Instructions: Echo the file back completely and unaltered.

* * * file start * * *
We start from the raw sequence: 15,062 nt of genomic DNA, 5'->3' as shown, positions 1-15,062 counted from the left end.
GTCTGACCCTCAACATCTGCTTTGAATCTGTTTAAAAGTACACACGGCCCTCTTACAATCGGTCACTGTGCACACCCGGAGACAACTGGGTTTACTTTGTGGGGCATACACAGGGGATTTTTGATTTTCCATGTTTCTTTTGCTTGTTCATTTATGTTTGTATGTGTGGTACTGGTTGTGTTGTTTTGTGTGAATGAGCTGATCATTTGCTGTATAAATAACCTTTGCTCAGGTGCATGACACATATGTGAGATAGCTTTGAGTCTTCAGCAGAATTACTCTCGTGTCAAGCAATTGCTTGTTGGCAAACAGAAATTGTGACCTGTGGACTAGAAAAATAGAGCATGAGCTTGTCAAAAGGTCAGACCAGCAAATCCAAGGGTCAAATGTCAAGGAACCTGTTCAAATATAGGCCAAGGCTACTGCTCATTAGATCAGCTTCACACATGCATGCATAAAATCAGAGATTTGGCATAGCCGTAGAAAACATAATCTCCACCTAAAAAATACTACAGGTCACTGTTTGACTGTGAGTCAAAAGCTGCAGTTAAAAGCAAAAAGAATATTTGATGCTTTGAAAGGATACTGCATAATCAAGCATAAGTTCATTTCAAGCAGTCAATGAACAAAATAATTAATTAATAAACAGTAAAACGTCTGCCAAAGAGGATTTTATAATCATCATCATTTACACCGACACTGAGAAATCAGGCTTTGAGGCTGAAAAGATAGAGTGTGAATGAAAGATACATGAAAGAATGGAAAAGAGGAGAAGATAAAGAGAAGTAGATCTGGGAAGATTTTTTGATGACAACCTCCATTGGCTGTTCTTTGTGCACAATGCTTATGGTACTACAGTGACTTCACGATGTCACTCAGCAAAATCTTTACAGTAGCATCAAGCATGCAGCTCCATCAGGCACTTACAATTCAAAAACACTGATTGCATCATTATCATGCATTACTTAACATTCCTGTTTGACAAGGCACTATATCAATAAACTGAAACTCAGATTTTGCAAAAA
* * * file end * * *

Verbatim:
We start from the raw sequence: 15,062 nt of genomic DNA, 5'->3' as shown, positions 1-15,062 counted from the left end.
GTCTGACCCTCAACATCTGCTTTGAATCTGTTTAAAAGTACACACGGCCCTCTTACAATCGGTCACTGTGCACACCCGGAGACAACTGGGTTTACTTTGTGGGGCATACACAGGGGATTTTTGATTTTCCATGTTTCTTTTGCTTGTTCATTTATGTTTGTATGTGTGGTACTGGTTGTGTTGTTTTGTGTGAATGAGCTGATCATTTGCTGTATAAATAACCTTTGCTCAGGTGCATGACACATATGTGAGATAGCTTTGAGTCTTCAGCAGAATTACTCTCGTGTCAAGCAATTGCTTGTTGGCAAACAGAAATTGTGACCTGTGGACTAGAAAAATAGAGCATGAGCTTGTCAAAAGGTCAGACCAGCAAATCCAAGGGTCAAATGTCAAGGAACCTGTTCAAATATAGGCCAAGGCTACTGCTCATTAGATCAGCTTCACACATGCATGCATAAAATCAGAGATTTGGCATAGCCGTAGAAAACATAATCTCCACCTAAAAAATACTACAGGTCACTGTTTGACTGTGAGTCAAAAGCTGCAGTTAAAAGCAAAAAGAATATTTGATGCTTTGAAAGGATACTGCATAATCAAGCATAAGTTCATTTCAAGCAGTCAATGAACAAAATAATTAATTAATAAACAGTAAAACGTCTGCCAAAGAGGATTTTATAATCATCATCATTTACACCGACACTGAGAAATCAGGCTTTGAGGCTGAAAAGATAGAGTGTGAATGAAAGATACATGAAAGAATGGAAAAGAGGAGAAGATAAAGAGAAGTAGATCTGGGAAGATTTTTTGATGACAACCTCCATTGGCTGTTCTTTGTGCACAATGCTTATGGTACTACAGTGACTTCACGATGTCACTCAGCAAAATCTTTACAGTAGCATCAAGCATGCAGCTCCATCAGGCACTTACAATTCAAAAACACTGATTGCATCATTATCATGCATTACTTAACATTCCTGTTTGACAAGGCACTATATCAATAAACTGAAACTCAGATTTTGCAAAAA